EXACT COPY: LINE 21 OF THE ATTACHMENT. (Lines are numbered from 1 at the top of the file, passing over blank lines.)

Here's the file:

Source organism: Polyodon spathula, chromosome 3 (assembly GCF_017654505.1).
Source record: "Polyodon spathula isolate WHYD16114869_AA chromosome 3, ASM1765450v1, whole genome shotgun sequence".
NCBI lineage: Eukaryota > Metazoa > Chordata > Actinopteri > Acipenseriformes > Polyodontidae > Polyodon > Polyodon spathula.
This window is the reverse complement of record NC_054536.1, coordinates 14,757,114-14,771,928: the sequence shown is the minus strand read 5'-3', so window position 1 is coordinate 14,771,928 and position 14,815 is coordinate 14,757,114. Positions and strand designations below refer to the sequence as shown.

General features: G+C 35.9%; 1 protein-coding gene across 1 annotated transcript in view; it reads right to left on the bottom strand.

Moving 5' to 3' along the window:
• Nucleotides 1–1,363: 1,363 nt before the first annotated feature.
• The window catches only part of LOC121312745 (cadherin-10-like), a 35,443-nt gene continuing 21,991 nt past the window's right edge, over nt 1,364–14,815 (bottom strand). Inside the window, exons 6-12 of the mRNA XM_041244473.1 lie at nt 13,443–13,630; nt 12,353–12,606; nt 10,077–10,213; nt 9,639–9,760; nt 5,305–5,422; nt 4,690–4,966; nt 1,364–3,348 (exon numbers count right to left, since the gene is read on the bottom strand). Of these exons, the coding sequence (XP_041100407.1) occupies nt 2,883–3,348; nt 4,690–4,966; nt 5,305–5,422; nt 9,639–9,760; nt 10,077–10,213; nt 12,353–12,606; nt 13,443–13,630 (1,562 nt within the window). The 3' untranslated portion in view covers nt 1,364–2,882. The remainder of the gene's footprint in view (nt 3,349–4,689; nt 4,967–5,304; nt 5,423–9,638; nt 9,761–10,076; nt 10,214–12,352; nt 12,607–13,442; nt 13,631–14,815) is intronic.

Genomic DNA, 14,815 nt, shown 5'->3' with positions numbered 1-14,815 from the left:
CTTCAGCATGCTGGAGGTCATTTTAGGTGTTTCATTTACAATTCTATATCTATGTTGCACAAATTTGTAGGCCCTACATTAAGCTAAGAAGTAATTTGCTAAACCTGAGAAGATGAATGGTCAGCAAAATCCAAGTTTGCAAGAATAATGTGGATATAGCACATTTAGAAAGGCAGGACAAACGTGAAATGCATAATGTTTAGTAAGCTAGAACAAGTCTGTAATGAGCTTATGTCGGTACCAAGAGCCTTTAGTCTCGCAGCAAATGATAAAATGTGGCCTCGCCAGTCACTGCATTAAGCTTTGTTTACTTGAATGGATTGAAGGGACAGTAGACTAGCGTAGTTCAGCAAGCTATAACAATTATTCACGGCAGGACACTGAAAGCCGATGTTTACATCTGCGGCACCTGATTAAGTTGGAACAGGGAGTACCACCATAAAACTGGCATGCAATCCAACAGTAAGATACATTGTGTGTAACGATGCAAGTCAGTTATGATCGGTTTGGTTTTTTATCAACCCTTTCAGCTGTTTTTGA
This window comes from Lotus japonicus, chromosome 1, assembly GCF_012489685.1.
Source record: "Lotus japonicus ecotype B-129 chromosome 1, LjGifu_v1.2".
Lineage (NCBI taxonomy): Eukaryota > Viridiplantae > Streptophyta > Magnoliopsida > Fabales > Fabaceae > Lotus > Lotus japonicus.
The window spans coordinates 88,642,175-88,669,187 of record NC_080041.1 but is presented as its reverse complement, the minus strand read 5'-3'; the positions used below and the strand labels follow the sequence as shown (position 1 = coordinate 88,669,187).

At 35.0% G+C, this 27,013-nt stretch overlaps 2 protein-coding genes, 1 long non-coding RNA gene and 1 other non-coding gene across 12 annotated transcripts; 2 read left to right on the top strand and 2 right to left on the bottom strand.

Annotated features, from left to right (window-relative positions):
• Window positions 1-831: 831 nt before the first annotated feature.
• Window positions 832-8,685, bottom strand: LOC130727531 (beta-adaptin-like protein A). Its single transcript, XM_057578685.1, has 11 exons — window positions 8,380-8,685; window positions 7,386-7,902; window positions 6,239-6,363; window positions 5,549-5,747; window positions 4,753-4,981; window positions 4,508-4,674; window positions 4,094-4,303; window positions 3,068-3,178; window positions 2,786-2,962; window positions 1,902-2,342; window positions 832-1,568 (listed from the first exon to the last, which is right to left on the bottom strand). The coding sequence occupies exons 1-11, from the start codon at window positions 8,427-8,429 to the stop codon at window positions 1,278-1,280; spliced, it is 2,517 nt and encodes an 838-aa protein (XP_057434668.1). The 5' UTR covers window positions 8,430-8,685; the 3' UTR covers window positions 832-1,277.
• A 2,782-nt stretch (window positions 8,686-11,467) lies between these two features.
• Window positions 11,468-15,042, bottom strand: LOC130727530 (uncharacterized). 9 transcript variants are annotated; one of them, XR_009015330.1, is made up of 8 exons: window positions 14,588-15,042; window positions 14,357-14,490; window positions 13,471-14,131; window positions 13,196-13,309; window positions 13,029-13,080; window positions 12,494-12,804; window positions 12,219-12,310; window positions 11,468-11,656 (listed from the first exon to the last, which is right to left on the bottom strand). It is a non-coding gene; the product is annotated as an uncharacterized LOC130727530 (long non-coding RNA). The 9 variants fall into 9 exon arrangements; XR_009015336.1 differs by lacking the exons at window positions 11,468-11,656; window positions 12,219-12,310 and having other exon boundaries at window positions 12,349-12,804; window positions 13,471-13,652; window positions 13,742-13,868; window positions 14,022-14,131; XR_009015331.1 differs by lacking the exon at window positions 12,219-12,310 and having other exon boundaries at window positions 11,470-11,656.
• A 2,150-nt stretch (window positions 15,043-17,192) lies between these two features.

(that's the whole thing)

• A 2,150-nt stretch (window positions 15,043-17,192) lies between these two features.